Of this list, the single most important factor that hiring managers are trying to evaluate accurately is the candidate’s personality traits and characteristics. This is borne out not only by our many conversations with these hiring managers but also by numerous surveys. This is further confirmed by hundreds of published papers by experts in the field as well as by numerous HBR articles on this topic.

What is the issue?

The problem is that hiring managers are using interviews to evaluate personality traits and characteristics. This is a big and potentially very costly problem. Why? Because as we shall see, interviews are one of the least effective tools for measuring sales personality traits-the most important factor in determining sales success.

Accurately identifying sales personality in interviews is impossible?

There are so many authoritative articles and studies about face-to-face interviews and their lack of effectiveness as hiring tools that I won’t even bother trying to list them. The intent of this article is not meant to go over this well covered and well-researched topic yet again. Instead, our focus is specific to why trying to evaluate sales personality traits in interviews is very risky.   Here is why:

1.Role-playing by the applicant

Candidates today, have access to so much information via specific sources like Linkedin and Facebook, let alone general research via Google that they know in great detail about you, your company and what type of person you are trying to hire. In addition to knowing what you are looking for, these same sources are a terrific resource for job candidates to learn how best to ‘market’ themselves. Even if the candidate was not sourced via a recruiter, who probably coached them, given the tools at the candidate’s disposal, they might just as well have been. This is not new, as candidates have always tried to portray themselves in a way that matches what the interviewer is looking for. It is just that today they are far more sophisticated in their ability to pull it off. Please understand, I am not in any way suggesting they lack honesty or scruples, it is merely the fact that they want the job, so from their perspective they are ‘polishing the apple’ or ‘putting their best foot forward’.   Where it becomes a serious problem for you is when the personality traits they are trying to portray are very different from their real or natural personality traits. This is important because people can play convincing roles for short periods of time (interviews), whereas over time (once hired and on the job) they revert back to what is natural to them. As one common example let us suppose you are attempting to hire a rather assertive sales type (eg. a sales hunter or sales closer style). It is entirely possible, and actually quite common, for a non-assertive person to portray the style you seek. This is particularly the case if you are interviewing a non-assertive but highly sociable type. Your interview experience with this person convinces you that you have a winner so you hire the person. Months later, to your regret, you realize you were fooled. I cannot tell you the number of times even very experienced hiring managers have recounted to me variations of this scenario. The candidate’s role-playing will fool you!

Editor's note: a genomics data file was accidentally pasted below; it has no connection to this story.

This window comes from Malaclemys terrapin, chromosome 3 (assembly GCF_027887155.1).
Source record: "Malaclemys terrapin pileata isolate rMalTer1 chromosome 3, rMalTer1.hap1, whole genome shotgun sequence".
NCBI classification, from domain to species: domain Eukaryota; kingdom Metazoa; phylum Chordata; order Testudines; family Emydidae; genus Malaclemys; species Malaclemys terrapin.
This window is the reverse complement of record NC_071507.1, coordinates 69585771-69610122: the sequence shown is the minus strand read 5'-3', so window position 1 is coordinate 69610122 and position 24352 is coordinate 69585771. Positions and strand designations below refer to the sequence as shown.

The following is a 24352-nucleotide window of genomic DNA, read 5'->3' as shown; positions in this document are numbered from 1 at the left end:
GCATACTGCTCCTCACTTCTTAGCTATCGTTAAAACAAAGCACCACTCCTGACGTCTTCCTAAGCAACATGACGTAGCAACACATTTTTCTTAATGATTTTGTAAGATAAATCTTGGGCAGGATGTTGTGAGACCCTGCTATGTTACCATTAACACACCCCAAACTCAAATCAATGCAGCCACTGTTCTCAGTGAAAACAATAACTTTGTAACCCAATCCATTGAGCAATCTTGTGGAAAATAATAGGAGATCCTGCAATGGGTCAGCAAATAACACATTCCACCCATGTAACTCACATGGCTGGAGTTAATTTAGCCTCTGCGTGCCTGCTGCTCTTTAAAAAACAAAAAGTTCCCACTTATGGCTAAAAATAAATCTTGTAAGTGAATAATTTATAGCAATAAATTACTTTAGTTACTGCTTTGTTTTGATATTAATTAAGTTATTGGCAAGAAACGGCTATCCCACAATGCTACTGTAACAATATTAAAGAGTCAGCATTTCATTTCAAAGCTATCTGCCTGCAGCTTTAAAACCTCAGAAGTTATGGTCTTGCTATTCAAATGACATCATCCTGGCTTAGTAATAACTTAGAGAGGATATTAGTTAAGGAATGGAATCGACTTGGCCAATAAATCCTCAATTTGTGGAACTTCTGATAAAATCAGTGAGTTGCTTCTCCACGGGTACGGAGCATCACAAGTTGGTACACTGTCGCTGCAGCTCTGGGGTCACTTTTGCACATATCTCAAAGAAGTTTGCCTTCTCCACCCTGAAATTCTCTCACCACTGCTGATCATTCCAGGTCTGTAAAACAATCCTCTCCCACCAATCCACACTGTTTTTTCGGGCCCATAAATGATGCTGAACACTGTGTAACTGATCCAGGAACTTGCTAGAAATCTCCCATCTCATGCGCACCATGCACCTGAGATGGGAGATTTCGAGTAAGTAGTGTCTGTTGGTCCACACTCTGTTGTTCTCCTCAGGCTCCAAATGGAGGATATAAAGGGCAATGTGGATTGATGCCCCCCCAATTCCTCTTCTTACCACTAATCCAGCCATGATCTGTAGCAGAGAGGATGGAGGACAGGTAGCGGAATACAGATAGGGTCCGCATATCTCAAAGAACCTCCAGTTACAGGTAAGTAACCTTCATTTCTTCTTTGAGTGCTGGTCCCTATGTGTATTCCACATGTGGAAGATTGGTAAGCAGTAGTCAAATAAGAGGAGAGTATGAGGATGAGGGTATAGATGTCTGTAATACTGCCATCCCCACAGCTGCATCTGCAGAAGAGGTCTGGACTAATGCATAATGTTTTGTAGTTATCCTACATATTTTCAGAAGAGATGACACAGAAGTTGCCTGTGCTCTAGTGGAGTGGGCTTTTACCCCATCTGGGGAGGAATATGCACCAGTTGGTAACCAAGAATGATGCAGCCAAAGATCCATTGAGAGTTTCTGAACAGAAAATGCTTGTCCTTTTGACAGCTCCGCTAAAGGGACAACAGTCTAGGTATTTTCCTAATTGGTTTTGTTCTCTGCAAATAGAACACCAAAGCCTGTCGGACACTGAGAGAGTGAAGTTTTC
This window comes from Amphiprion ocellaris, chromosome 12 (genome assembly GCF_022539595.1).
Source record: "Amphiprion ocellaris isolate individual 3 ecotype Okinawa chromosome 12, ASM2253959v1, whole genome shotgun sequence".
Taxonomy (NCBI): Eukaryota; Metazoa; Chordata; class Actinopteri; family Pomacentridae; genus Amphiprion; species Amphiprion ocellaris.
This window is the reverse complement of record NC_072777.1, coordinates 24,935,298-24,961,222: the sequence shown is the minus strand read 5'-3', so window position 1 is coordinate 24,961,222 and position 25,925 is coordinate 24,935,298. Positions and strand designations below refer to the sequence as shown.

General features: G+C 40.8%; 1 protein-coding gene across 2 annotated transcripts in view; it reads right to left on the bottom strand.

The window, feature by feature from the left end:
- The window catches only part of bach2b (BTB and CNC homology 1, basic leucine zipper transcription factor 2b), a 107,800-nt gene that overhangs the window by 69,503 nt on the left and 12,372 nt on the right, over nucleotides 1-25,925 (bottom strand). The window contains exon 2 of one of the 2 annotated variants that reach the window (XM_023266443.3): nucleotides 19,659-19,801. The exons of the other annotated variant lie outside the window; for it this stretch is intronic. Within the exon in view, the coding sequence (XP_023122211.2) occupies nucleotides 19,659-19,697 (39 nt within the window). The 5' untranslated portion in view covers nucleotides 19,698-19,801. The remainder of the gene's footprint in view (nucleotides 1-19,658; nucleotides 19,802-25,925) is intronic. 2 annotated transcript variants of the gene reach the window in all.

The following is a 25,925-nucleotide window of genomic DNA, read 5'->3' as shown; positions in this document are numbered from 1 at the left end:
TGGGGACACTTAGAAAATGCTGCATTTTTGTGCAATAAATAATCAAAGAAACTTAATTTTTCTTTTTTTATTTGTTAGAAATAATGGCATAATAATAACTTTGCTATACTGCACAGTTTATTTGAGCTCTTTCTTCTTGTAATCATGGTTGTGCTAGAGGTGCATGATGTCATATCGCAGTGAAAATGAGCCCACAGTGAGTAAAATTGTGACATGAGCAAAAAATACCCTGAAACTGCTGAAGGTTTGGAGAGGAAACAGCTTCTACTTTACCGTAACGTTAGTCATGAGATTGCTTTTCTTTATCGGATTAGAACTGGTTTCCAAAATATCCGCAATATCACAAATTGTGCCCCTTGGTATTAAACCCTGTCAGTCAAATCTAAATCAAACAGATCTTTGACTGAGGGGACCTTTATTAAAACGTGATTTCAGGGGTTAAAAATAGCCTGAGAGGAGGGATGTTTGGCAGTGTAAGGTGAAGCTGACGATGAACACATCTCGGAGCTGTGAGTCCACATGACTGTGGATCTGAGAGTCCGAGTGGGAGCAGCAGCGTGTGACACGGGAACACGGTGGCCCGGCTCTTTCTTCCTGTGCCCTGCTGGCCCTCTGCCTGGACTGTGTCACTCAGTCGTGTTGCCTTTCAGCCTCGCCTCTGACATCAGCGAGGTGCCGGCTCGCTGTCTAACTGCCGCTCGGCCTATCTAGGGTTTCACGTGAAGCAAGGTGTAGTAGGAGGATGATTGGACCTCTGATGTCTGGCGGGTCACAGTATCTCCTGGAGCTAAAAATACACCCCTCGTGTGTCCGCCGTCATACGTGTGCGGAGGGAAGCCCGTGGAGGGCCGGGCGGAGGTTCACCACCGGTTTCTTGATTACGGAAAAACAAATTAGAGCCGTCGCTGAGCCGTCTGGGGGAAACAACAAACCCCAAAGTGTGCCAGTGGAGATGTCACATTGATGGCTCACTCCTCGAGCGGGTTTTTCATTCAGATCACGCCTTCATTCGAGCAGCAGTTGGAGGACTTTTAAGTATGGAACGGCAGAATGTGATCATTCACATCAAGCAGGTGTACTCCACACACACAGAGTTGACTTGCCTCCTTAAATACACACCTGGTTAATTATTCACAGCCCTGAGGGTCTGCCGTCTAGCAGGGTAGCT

2.Mis-identifying Personality Traits

An equally costly but different way of being fooled by applicants is the mis-identification of personality traits. This happens when the personality trait you think you are seeing in the candidate is actually a very different trait. There are numerous examples of this but a common one occurs with candidates who are extremely personable but not very assertive nor self-motivated. The problem is that high sociability looks like high assertiveness, but it definitely is not. As the interviewer sifting through this maze this can be a real problem since these candidates intuitively know what you want to hear and can be very adept at appealing to your ‘hot buttons’. Now, some sales roles that do not need a lot of assertiveness can be quite a good fit for these types. However, the problem is that if you are interviewing for a role that requires assertiveness along with the sociability (which is usually the case), you will live to regret hiring this kind of candidate.